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Chrome will soon stop supporting weak SHA-1 certificates

Google plans to completely ditch the hash function by 2017.
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Google hasn't had confidence in SHA-1's -- the algorithm used for encryption by most SSL certificates, which add the "s" to https:// -- ability to keep your info safe for a long time. Now, the company is determined to stop supporting it and has revealed when it plans to do so. According to Google's Online Security blog, Chrome version 48 (currently in beta) will show a message that says "Your connection is not private" starting early next year whenever it detects an SHA-1-based certificate issued on or after January 1st, 2016.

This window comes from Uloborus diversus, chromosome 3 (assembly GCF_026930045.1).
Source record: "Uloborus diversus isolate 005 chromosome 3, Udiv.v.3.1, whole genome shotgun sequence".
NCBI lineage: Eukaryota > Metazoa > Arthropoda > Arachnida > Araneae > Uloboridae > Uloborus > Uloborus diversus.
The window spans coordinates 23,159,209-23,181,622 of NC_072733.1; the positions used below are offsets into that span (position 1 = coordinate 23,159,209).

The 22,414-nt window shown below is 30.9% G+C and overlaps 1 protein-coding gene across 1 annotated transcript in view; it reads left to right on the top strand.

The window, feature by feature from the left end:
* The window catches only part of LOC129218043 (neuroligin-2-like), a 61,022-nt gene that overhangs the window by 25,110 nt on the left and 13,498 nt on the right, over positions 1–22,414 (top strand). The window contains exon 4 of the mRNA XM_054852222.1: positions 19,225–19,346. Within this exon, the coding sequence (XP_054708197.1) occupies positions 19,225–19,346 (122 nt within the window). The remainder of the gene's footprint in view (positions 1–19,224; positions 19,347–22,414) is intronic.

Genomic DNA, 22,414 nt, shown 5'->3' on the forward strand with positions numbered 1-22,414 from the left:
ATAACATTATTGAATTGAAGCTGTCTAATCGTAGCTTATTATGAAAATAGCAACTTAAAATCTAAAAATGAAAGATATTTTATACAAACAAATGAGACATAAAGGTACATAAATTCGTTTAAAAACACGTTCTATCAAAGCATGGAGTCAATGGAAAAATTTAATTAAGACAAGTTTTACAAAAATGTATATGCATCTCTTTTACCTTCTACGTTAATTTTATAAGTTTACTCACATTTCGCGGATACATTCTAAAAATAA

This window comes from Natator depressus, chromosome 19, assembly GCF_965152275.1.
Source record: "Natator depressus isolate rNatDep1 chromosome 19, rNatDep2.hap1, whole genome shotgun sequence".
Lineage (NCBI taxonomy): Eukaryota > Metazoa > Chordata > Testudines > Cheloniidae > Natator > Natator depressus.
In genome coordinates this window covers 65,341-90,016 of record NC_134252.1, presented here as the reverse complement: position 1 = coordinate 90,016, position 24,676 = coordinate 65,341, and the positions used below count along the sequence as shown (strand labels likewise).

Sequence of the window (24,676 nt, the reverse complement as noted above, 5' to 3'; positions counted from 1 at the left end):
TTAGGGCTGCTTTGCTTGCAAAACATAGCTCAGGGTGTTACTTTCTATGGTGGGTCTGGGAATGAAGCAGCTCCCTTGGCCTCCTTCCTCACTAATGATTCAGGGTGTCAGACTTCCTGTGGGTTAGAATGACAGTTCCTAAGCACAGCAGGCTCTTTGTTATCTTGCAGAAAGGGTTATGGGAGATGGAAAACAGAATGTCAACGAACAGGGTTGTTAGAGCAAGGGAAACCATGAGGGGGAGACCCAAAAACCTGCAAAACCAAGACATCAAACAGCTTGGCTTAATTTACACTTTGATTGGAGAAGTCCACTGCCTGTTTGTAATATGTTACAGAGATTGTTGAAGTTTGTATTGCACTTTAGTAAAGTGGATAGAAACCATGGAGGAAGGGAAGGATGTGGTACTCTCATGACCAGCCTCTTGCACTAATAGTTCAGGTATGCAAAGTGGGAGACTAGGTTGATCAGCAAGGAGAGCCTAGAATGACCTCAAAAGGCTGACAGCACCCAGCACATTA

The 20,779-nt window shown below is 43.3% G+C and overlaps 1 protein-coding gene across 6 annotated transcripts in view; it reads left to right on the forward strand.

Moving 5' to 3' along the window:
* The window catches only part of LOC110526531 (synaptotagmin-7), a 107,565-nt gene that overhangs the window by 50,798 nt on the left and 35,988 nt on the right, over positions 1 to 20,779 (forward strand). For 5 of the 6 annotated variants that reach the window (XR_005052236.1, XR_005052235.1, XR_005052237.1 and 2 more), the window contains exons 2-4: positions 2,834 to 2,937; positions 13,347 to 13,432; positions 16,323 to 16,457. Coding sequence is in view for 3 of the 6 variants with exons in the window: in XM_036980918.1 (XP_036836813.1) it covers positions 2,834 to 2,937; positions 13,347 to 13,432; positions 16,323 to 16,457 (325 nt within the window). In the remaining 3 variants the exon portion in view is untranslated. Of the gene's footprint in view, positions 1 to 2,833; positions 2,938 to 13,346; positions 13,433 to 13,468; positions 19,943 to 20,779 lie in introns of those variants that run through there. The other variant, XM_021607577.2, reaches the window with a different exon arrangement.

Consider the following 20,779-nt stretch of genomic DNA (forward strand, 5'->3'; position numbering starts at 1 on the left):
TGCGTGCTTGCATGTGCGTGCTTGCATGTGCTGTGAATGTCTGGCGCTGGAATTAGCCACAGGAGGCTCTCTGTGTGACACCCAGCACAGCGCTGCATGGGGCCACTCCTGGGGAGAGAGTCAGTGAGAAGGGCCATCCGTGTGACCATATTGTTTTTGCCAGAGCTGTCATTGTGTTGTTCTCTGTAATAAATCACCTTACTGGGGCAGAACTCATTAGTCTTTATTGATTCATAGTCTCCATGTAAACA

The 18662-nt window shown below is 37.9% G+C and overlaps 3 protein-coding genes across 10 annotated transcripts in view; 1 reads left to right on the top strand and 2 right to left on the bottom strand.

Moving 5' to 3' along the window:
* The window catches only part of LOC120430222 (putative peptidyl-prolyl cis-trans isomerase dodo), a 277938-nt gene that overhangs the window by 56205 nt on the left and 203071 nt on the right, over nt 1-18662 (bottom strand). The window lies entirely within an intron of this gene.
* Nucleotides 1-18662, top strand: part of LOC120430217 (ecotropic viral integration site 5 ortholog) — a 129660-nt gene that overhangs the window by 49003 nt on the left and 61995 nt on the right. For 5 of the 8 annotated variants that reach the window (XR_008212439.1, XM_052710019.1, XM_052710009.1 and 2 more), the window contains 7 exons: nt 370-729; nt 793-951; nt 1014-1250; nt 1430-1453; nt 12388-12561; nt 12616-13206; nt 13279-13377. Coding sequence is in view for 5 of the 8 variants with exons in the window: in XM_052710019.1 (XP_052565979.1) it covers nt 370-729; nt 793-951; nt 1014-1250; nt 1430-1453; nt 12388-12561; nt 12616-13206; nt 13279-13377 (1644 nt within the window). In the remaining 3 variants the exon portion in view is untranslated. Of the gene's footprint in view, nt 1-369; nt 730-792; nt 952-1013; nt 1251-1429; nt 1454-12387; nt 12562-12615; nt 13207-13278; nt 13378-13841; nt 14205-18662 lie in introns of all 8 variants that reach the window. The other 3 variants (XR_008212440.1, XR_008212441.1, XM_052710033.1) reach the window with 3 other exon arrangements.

Mountain View says it's hoping you don't ever encounter the message, because Certificate Authorities are required to stop issuing SHA-1 certificates in 2016. Just in case, Google plans to continue issuing warnings until Chrome completely stops supporting SHA-1 on January 1st, 2017. When that day comes, a website that still uses the function will trigger a fatal network error.

SHA-1 has been growing weaker and more insecure everyday for a decade now, which is dangerous considering we tend to trust websites with "https://" in their URLs. Other browsers like Mozilla Firefox and Microsoft Edge also plan to stop supporting it in an effort to encourage website owners to switch to more secure SHA-2 certificates as soon as possible.

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